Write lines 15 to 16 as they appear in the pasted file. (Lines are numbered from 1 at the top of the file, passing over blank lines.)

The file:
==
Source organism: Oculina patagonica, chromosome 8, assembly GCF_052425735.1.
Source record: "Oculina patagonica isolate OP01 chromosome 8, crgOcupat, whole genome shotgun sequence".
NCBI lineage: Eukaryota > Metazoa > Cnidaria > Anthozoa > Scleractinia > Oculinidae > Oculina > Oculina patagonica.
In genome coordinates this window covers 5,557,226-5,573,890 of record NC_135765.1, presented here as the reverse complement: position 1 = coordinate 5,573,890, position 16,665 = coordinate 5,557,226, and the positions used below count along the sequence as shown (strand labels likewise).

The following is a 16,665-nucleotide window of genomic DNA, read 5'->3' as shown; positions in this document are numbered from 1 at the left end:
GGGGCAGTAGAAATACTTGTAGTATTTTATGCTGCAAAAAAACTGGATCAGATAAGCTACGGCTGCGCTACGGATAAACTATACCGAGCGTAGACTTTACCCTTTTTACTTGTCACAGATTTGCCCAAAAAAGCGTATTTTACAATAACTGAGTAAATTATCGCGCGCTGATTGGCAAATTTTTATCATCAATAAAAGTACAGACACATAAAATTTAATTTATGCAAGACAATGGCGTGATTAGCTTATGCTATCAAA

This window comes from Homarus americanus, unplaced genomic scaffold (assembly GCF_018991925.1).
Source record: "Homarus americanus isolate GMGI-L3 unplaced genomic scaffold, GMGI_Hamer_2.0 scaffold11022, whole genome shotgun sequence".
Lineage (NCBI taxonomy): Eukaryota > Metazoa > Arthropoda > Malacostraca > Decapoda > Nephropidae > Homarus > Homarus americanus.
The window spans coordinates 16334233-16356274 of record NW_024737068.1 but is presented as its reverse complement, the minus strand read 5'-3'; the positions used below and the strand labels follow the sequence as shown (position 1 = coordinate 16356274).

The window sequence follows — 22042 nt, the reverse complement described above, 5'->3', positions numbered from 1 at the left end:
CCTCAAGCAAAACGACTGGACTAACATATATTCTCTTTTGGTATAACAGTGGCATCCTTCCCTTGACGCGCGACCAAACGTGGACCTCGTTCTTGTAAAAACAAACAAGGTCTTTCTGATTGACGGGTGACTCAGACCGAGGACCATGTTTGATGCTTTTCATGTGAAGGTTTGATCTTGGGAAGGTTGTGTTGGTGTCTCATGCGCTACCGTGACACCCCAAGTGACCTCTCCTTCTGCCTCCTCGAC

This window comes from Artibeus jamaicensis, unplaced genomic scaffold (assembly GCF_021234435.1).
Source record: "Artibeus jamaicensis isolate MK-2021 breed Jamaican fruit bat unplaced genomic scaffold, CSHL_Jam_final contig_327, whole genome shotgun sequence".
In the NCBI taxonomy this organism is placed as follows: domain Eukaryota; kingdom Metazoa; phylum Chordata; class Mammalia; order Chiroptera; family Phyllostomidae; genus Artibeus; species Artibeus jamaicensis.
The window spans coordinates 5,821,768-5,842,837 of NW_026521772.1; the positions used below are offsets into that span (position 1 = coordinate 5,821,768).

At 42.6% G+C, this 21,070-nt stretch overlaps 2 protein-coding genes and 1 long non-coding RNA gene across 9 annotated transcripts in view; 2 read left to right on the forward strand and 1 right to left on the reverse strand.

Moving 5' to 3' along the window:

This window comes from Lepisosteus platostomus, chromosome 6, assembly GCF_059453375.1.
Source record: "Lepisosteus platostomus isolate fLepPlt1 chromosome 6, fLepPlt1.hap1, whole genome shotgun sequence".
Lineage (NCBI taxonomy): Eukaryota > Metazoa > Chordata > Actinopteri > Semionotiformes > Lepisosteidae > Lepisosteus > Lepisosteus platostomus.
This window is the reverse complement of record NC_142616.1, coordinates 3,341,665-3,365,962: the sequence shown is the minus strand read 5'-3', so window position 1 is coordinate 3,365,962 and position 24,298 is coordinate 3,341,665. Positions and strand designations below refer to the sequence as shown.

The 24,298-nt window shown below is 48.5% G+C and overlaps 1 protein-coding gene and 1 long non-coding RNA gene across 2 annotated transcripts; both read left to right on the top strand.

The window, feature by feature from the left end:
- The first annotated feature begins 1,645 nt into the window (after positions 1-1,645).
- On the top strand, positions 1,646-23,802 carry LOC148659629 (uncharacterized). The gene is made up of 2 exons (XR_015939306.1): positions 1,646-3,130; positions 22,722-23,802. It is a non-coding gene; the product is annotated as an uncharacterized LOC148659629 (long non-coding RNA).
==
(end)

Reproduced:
In the NCBI taxonomy this organism is placed as follows: domain Eukaryota; kingdom Metazoa; phylum Chordata; class Mammalia; order Chiroptera; family Phyllostomidae; genus Artibeus; species Artibeus jamaicensis.
The window spans coordinates 5,821,768-5,842,837 of NW_026521772.1; the positions used below are offsets into that span (position 1 = coordinate 5,821,768).